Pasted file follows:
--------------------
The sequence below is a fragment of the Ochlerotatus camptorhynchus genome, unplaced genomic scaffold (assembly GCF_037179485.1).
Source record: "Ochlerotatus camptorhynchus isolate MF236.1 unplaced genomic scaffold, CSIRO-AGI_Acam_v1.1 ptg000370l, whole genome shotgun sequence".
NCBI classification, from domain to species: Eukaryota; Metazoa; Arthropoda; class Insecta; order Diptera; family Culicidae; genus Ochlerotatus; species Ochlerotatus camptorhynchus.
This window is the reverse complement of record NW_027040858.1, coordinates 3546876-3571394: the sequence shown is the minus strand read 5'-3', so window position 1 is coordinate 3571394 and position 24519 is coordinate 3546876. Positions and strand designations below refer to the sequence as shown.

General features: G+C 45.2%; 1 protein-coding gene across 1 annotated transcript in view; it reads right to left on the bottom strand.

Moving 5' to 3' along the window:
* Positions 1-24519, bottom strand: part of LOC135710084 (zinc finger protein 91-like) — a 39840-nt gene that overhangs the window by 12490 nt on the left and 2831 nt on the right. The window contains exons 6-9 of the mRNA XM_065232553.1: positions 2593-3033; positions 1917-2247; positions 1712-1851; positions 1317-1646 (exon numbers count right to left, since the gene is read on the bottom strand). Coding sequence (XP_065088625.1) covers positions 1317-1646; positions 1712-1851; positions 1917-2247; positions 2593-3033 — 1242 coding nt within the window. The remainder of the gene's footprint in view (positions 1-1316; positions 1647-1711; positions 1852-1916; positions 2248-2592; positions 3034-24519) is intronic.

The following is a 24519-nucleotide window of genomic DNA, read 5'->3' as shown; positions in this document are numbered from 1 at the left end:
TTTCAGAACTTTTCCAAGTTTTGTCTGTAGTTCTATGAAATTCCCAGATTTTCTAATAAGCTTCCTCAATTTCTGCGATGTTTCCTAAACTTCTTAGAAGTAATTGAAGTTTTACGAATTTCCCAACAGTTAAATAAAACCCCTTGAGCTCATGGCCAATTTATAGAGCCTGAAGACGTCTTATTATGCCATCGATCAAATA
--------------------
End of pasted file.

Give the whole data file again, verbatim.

The sequence below is a fragment of the Ochlerotatus camptorhynchus genome, unplaced genomic scaffold (assembly GCF_037179485.1).
Source record: "Ochlerotatus camptorhynchus isolate MF236.1 unplaced genomic scaffold, CSIRO-AGI_Acam_v1.1 ptg000370l, whole genome shotgun sequence".
NCBI classification, from domain to species: Eukaryota; Metazoa; Arthropoda; class Insecta; order Diptera; family Culicidae; genus Ochlerotatus; species Ochlerotatus camptorhynchus.
This window is the reverse complement of record NW_027040858.1, coordinates 3546876-3571394: the sequence shown is the minus strand read 5'-3', so window position 1 is coordinate 3571394 and position 24519 is coordinate 3546876. Positions and strand designations below refer to the sequence as shown.

General features: G+C 45.2%; 1 protein-coding gene across 1 annotated transcript in view; it reads right to left on the bottom strand.

Moving 5' to 3' along the window:
* Positions 1-24519, bottom strand: part of LOC135710084 (zinc finger protein 91-like) — a 39840-nt gene that overhangs the window by 12490 nt on the left and 2831 nt on the right. The window contains exons 6-9 of the mRNA XM_065232553.1: positions 2593-3033; positions 1917-2247; positions 1712-1851; positions 1317-1646 (exon numbers count right to left, since the gene is read on the bottom strand). Coding sequence (XP_065088625.1) covers positions 1317-1646; positions 1712-1851; positions 1917-2247; positions 2593-3033 — 1242 coding nt within the window. The remainder of the gene's footprint in view (positions 1-1316; positions 1647-1711; positions 1852-1916; positions 2248-2592; positions 3034-24519) is intronic.

The following is a 24519-nucleotide window of genomic DNA, read 5'->3' as shown; positions in this document are numbered from 1 at the left end:
TTTCAGAACTTTTCCAAGTTTTGTCTGTAGTTCTATGAAATTCCCAGATTTTCTAATAAGCTTCCTCAATTTCTGCGATGTTTCCTAAACTTCTTAGAAGTAATTGAAGTTTTACGAATTTCCCAACAGTTAAATAAAACCCCTTGAGCTCATGGCCAATTTATAGAGCCTGAAGACGTCTTATTATGCCATCGATCAAATA